On this blog and in my new book, Dosed: The Medication Generation Grows Up, I explore young people’s experiences with medication. And oftentimes, by exposing their ambivalence, even their resentment, toward their treatment from an early age, I end up implicitly questioning the value of early intervention for mental illness.
So in honor of the American Psychological Association’s Mental Health Month Blog Party Day, I want to address the question of whether I think early intervention is worth it.
To cap off National Children’s Mental Health Awareness Week, I’d like to highlight a fascinating report that presents youth and families’ attitudes toward children’s treatment with psychiatric medication.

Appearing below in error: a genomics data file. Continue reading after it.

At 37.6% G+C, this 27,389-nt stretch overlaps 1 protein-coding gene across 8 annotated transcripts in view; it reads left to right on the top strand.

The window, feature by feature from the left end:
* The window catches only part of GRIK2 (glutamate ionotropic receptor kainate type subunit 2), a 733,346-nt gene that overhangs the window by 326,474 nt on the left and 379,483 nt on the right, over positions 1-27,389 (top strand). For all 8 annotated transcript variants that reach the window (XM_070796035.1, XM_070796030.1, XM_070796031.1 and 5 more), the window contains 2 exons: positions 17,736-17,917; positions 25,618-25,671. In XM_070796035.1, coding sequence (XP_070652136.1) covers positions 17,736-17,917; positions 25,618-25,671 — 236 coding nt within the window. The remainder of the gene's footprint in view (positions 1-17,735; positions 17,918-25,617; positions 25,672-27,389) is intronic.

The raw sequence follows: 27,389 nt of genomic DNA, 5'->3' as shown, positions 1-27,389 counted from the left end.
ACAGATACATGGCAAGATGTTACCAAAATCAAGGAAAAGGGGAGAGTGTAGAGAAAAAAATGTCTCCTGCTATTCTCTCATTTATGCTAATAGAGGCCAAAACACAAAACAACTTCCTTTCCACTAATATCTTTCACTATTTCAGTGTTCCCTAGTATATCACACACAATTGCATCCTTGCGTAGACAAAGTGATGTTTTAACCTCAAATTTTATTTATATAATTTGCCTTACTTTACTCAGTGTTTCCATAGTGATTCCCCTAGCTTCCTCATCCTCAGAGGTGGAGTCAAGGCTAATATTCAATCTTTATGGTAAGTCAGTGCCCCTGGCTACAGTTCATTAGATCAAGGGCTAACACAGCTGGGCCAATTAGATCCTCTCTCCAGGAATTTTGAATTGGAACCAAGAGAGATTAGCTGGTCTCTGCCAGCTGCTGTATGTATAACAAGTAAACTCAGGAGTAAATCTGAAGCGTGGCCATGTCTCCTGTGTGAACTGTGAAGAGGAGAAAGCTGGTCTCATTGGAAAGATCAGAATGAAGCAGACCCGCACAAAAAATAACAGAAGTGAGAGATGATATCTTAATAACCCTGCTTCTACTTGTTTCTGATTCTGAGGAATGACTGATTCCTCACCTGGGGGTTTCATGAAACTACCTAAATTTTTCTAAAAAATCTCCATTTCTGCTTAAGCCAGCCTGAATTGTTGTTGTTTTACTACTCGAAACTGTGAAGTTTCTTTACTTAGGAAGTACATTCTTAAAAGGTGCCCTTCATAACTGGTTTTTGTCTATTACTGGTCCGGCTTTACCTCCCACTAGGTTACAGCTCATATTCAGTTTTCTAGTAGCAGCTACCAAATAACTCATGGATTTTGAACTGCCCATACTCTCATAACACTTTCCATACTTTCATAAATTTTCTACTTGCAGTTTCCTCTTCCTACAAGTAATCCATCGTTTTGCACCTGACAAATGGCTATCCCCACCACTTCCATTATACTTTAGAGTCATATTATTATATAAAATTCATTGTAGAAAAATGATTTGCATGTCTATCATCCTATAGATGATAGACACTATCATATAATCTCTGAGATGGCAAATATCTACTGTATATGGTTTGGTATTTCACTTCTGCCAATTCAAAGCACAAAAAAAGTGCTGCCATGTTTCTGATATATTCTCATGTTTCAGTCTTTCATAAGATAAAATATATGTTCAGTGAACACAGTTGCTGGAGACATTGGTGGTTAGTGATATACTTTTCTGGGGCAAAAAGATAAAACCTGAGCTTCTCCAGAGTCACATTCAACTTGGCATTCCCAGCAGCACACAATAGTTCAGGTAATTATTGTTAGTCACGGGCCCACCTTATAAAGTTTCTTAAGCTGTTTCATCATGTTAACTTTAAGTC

As I argue in my new book, Dosed: The Medication Generation Grows Up, the topic of medicating young people is endlessly debated, but all too rarely do we hear from the young people themselves about their experiences.
This report, published a few years back by the Parent/Professional Advocacy League and the Institute for Community Health, two research and advocacy groups in Massachusetts, is an exception. It provides a valuable look into youth perspectives of their psychopharmacological treatment.